Recruiter Bill was referred to Candidate Joe around 3 p.m. on a Thursday. Candidate Joe was pleased to get Recruiter Bill’s phone call and seemed very interested. Candidate Joe was employed by a competitor, had all the right skills and experience, and faxed his bio almost immediately after being contacted. He didn’t have a “real” resume, as he hadn’t been looking for another job. Recruiter Bill suggested he take the weekend, log into the recruiting website, and enter his information. They agreed to have a follow-up telephone conversation Monday morning.
Around 2:30 p.m. Monday, Recruiter Bill remembered that Candidate Joe had not called. He dialed the phone. Candidate Joe answered and said, “Oh, a friend of mine saw me working on my resume Saturday morning. He referred me to his boss on Sunday and we met this morning. I think I’m going to go work for them. Thanks for the interest.”
If this or something similar has happened to you, then you can appreciate that traditional recruiting processes need to change.
Do you know how long the average candidate is available and willing to listen to offers? How about the tough-to-find technical candidate? If you said seven days and three days, respectively, you win the prize! And in the example above, it took even fewer days.
As countless other experts and I have said: “This is a seller’s market.” The candidate is king and often makes decisions in minutes or hours, not days or weeks. Your processes have to reflect this need for speedy decision-making and efficient processes.
Consider the following five streamlining solutions to make your recruiting zip along with the best in class:
Idea #1: Empower key people to make instant decisions about candidates. Let managers and recruiters make provisional offers on the spot, perhaps with salary and other details contingent on final approval from HR. As a recruiter, make sure managers have access to online salary information and prepare materials that they can access easily wherever they are to help assess a candidate. These could include online screening tools or something as simple as a list of prepared questions.
Provide them with a standard form for a provisional offer that they can email to a candidate ? and make this offer simple enough to be sent to and read on a Blackberry or other PDA.
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One executive I know has hired two senior-level people on airplanes at 35,000 feet. Just the idea of being offered a job in an airplane seat is enough to get candidates to say yes. He says the candidates were really serious, showed up for final interviews and application processing, and are both working in his firm today. As I have repeated, screen people into your firm by finding them a job that fits their skills and desires, and do not screen people out by the traditional methods of endless interviews and unclear job duties.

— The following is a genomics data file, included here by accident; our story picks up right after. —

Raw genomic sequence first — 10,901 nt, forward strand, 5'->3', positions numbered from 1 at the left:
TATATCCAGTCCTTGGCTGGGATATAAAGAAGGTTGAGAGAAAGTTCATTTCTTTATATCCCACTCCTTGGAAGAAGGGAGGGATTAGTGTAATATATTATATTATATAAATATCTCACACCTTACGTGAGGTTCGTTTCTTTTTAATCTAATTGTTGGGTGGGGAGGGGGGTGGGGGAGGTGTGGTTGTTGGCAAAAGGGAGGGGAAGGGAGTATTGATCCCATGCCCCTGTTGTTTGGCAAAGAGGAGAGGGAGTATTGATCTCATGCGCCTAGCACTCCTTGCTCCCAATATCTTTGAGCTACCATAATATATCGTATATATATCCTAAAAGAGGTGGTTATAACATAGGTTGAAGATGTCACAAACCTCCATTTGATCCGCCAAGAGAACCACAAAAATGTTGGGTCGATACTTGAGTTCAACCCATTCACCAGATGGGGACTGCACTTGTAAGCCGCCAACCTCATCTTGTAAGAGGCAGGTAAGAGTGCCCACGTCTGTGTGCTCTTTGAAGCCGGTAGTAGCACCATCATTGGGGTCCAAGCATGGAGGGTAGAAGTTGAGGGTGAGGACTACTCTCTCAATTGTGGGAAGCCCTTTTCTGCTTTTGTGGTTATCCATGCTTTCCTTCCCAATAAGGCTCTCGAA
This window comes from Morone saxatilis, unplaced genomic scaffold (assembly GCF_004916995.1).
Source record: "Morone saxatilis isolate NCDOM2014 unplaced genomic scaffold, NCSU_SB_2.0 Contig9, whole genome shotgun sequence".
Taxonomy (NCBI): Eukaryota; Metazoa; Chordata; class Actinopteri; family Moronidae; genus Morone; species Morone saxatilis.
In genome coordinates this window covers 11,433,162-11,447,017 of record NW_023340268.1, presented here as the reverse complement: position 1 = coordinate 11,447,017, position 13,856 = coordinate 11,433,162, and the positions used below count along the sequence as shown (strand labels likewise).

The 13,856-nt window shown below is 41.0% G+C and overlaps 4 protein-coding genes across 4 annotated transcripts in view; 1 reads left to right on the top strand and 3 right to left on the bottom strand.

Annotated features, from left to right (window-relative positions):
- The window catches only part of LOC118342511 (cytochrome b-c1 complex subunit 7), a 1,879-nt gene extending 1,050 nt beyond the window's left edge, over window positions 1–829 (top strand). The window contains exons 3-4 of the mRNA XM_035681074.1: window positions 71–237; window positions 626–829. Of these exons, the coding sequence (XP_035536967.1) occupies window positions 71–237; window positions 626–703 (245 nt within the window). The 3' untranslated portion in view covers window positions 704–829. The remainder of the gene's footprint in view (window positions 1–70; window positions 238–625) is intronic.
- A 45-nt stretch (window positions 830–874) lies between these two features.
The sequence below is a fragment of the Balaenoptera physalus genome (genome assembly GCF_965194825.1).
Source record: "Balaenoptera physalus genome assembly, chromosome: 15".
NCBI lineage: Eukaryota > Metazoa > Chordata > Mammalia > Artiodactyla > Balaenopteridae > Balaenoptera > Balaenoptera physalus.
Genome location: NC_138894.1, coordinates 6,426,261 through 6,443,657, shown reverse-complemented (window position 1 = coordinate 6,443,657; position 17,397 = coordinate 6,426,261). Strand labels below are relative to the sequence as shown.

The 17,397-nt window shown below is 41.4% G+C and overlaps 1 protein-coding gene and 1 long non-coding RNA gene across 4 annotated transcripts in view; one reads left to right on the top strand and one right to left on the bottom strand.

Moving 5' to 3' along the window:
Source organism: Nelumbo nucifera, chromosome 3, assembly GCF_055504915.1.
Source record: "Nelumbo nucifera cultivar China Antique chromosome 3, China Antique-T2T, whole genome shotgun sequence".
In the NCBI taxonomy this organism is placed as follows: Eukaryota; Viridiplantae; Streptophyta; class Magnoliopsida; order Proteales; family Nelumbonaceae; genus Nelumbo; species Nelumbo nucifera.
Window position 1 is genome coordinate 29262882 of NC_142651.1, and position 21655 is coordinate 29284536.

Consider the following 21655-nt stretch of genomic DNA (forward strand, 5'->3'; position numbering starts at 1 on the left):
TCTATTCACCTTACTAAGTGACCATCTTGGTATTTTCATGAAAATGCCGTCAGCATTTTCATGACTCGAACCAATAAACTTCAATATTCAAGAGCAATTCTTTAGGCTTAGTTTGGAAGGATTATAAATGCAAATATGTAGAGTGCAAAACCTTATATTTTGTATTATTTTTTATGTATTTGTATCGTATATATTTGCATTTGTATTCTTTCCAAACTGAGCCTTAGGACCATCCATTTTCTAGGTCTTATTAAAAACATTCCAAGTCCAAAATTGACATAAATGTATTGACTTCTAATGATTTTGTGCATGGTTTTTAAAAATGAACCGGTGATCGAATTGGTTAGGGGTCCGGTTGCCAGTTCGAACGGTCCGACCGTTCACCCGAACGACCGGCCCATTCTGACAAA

Idea #2: Get rid of bureaucracy. Remove approval layers and reduce the number of interviews to just two to three at the most. Make sure you have a probationary period and terminate poor performers quickly. While it is nice to make slow and certain decisions about people, this marketplace does not make that a very practical policy. While testing and other assessment processes raise the level of certainty about a candidate, they should never interfere with making offers to potentially good people who have been assessed by qualified and empowered managers. If it is critical that a candidate have a particular skill, at least let them know you are very interested and streamline whatever testing process you have. Every day that passes without a decision reduces the likelihood of availability and acceptance.
Idea #3: Take a chance. People are hard to predict, as all of us who are or have been recruiters know. Wendell Williams, Charles Handler, and other ERE writers have written that most of our traditional measures of candidates are useless. As Wendell has said, an interview is perhaps only 1% accurate when it comes to predicting how well an employee will work out. Smart managers and smart recruiters are willing to risk a little on a candidate who seems reasonable, and not lose the candidate while they include a few more people in the process.
Idea #4: Know what you are looking for. I can’t tell you how many times candidates tell me about the interviews they had for positions that were never described to them clearly and that had vague responsibilities. We all work in a rapidly changing world and we all have to have flexibility in describing a job. That’s okay; however, it is not appropriate to interview candidates for skills they may not need, for jobs that may never materialize, for jobs that seem to duplicate other jobs in the firm and people don’t understand why more are needed, and on and on. Keep things well-defined with a simple reporting structure. I believe that thousands of jobs go unfilled every month because they are not defined enough to convince a candidate of the need for or of the importance of the position to the firm.
Idea #5: Develop impeccable customer service. This final tip is my old favorite, as you should never make a candidate have to call you. Get back to candidates the same day as the interview. Give them honest assessments and feedback. Provide information immediately. If you are having them travel for an interview, fly them first class or put them up in a fancy hotel. Give them VIP treatment ? limo, nice restaurant, whatever. The cost is minimal compared to losing them to a competitor. People remember good service, even if you don’t end up hiring them. They will spread the word and make sure that your company gets good publicity. We often treat minor customers better than candidates. Which, in the long run, is worth more?
As Henry David Thoreau wrote in Walden, “Simplicity, simplicity, simplicity! I say, let your affairs be as two or three, and not a hundred or a thousand . . .keep your accounts on your thumb-nail.”